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ment is guaranteed to these two provinces by several treaties between the Porte and Russia. On the death of the Greek Hospodar of Wallachia, in January, 1821, before a new one could be appointed at Constantinople, Theodore, a native Wallachian, gathered together sixty or seventy adventurers, principally Albanians

a kind of Turkish Swiss found in every part of the empire-and with these marched out of Bucharest, the capital of Wallachia, calling on the inhabitants to revolt and procure the redress of their grievances. It has been said that this revolt was effected by the gold and the emissaries of Ali Pacha. Theodore in a short time collected about fifteen thousand men, without plan or organization, who demanded a redress of the grievances which they suffered under their Greek governors. The Porte received the news of the revolt with little concern, and despatched officers with orders to suppress it, as one of those hasty mutinies, which are frequently happening in all parts of Turkey.

Meantime, however, a more serious event took place in the adjoining province of Moldavia. On the seventh of March, 1821, a proclamation was found pasted up in all the streets of Jassy, the capital of Moldavia, signed by Prince Alexander Ypsilanti, calling upon the inhabitants to assert their liberty, assuring them that Prince Michael Suzzo, the Hospodar of Moldavia, was in their cause, and intimating that the co-operation of Russia might be hoped.-Alexander Ypsilanti is of one of the oldest families of Greece; his father was Hospodar of Wallachia, and escaped to Russia, his life being threatened by the Porte; Alexander had been educated in a Russian military school, served and lost an arm in the Russian army, and at this moment enjoyed the rank of Major General, in the Russian service. He had been an active member of the association alluded to above, and stood in correspondence with the men of most influence in all parts of Greece. It was true that Prince Suzzo was in the secret of this revolt, although, in the first instance, it was against himself. Ypsilanti's proclamation had a powerful effect. The people rose and crowded to his standard, and he was soon in full march towards Wallachia. On the way, he was joined by another strong band, who had revolted at the same time at Galaez, on the Danube, and it may justly be called singular that these three simultaneous insurrections were wholly without concert.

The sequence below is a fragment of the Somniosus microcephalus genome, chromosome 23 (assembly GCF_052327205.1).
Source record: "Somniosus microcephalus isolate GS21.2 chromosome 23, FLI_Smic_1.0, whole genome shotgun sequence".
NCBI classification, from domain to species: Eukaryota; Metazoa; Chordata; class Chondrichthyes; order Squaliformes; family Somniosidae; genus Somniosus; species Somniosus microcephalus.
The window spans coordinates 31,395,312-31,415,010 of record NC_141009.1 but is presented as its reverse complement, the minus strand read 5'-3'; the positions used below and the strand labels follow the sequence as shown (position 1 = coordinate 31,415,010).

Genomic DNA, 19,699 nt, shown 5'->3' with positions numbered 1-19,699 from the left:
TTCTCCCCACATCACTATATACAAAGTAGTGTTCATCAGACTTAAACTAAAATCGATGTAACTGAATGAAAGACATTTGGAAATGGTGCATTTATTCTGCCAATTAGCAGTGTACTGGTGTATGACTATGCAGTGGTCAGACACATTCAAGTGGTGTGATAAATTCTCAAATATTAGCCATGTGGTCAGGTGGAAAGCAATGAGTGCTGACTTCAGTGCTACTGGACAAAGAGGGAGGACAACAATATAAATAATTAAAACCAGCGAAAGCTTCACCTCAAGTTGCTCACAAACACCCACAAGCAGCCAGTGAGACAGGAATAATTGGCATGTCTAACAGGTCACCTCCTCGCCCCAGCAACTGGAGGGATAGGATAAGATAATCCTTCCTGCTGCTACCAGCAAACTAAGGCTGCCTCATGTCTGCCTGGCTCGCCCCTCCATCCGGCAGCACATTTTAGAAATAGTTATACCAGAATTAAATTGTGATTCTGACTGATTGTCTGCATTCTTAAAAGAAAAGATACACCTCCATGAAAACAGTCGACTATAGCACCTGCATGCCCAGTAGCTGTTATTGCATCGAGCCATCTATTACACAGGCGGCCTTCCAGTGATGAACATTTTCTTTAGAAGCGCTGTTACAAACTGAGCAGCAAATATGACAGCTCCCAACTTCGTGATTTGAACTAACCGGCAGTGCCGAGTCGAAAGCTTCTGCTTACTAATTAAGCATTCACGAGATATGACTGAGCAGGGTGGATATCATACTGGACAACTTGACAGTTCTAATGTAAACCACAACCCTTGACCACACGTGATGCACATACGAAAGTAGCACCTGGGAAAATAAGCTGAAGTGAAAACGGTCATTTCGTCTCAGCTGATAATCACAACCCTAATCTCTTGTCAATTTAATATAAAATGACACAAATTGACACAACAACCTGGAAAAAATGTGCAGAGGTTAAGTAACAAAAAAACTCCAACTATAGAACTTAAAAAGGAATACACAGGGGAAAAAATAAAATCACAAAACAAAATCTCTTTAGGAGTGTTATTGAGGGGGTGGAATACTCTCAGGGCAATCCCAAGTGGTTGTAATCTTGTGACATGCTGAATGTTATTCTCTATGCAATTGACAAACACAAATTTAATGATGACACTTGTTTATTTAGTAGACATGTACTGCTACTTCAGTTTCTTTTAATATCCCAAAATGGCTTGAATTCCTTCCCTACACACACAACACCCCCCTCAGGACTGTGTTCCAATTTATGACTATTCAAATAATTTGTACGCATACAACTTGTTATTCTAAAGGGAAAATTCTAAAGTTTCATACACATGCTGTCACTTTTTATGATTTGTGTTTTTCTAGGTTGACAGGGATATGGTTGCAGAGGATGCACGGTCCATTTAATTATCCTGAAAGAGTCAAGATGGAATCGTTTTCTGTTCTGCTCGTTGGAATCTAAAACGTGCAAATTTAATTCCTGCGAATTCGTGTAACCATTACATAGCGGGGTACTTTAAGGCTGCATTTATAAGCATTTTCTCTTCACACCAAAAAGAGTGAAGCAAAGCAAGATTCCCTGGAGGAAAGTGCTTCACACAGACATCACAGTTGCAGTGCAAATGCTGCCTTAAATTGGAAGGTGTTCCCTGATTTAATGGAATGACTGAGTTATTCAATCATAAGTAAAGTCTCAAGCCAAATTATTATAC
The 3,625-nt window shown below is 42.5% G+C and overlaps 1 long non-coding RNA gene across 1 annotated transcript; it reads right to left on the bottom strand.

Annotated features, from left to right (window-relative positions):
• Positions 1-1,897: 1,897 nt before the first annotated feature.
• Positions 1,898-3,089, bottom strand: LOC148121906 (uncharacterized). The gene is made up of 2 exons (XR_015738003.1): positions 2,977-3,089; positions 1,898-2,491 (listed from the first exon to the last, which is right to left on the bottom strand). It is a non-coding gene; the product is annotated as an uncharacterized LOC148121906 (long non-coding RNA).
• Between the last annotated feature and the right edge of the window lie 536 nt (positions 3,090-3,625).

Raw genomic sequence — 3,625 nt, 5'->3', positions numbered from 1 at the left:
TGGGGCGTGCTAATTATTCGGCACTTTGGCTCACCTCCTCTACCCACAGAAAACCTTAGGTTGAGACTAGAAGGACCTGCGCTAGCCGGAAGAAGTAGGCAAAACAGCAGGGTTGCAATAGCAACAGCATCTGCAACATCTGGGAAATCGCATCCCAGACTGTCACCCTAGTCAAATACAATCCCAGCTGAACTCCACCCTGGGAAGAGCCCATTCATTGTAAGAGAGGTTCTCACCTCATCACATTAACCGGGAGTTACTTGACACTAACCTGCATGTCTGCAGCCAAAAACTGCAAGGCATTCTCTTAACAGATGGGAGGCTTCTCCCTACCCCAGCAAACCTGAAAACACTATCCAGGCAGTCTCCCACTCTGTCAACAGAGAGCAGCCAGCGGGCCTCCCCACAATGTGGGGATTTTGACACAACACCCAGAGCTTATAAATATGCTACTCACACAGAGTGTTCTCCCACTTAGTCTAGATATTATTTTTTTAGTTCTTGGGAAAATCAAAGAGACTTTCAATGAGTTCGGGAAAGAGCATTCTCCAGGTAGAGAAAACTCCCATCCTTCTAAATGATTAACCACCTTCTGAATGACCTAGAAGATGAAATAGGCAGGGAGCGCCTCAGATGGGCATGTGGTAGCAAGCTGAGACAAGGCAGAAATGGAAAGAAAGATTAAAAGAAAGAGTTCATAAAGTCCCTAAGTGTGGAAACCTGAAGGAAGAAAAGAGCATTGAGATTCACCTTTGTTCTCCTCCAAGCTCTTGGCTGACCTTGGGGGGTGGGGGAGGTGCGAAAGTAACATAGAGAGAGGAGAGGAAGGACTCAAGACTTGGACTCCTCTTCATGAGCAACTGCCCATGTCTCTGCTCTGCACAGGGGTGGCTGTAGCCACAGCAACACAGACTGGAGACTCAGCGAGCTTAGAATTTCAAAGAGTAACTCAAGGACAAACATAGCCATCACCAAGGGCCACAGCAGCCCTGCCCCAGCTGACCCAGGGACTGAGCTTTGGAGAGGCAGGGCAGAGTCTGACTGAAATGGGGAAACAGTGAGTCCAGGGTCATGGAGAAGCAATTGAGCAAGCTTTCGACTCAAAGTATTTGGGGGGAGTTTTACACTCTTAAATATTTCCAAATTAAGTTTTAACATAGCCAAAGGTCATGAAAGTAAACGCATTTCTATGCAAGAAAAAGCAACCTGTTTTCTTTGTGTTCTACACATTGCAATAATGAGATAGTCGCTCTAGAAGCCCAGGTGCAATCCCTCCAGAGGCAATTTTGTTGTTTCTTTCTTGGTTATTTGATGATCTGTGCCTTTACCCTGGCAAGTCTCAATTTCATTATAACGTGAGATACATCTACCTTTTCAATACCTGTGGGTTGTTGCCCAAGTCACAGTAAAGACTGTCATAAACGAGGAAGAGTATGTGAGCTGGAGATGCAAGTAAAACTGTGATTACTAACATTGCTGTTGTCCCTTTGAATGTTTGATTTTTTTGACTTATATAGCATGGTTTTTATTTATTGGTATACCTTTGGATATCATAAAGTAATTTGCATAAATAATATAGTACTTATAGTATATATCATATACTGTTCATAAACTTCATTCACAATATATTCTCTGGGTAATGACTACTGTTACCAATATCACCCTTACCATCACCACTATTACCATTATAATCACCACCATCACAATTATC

The news of these events produced a lively excitement at Odessa, of which a great part of the inhabitants are Greek. The weal. thy subscribed in the most liberal manner, and the young and adventurous crowded to the bander of Ypsilanti, which was emblazoned, like that of Constantine, with the Christian cross, and the motto “in this thou shalt conquer.” Ypsilanti lost no time in sending an address to the Russian emperor, then at Laybach; and the emperor lost as little time in ordering Ypsilanti's name to be erased from the lists of the Russian army, and directing the Rus

sian consul at Jassy to denounce the revolutionary proceedings in the name of the emperor. Information of these measures was also given to the Porte, by the baron Strogonoff, the Russian minister at Constantinople. The Porte not wholly satisfied, ordered a search of all vessels passing to or from the Black Sea; an order, at which baron Strogonoff took umbrage.

By this time the Porte was alarmed at the progress of the revolt. The lives of the Greeks at Constantinople were threatened. Suzzo was outlawed as a traitor, and the Greek patriarch, by order of the Porte, excommunicated bim and all the Moldavian rebels.-Meantime, however, the flame was spreading. Alexander Ypsilanti had his agents in all the provinces of Greece, who received and propagated intelligence of the events in the two northeastern provinces. Preparations had been making all winter in the mountains of the Morea, and arms were collected and councils held by Peter Mavromichalis, the Bey of the Mainotes, and his brave associates. At the end of March they had eight thousand men ready to throw off the yoke. The news from Moldavia put them in motion, and the Turks were driven to the fortresses in all the southern parts of the Morea. The thirtieth of March, Germanus, archbishop of Patras, raised the standard of the cross, collected the peasantry, and after a skirmishing warfare and many mutual excesses drove the Turks into the citadel of Patras. On the same day, the Messenian senate of Calamata was convened; proclamations were issued, addressed to the Greeks: another to the Turks, promising them protection, on condition of their not resisting; and others to foreign nations. Among the last a proclamation was addressed, by this body, in the month of May, to the citizens of the United States, of which the original was published in a late Number of the North American Review.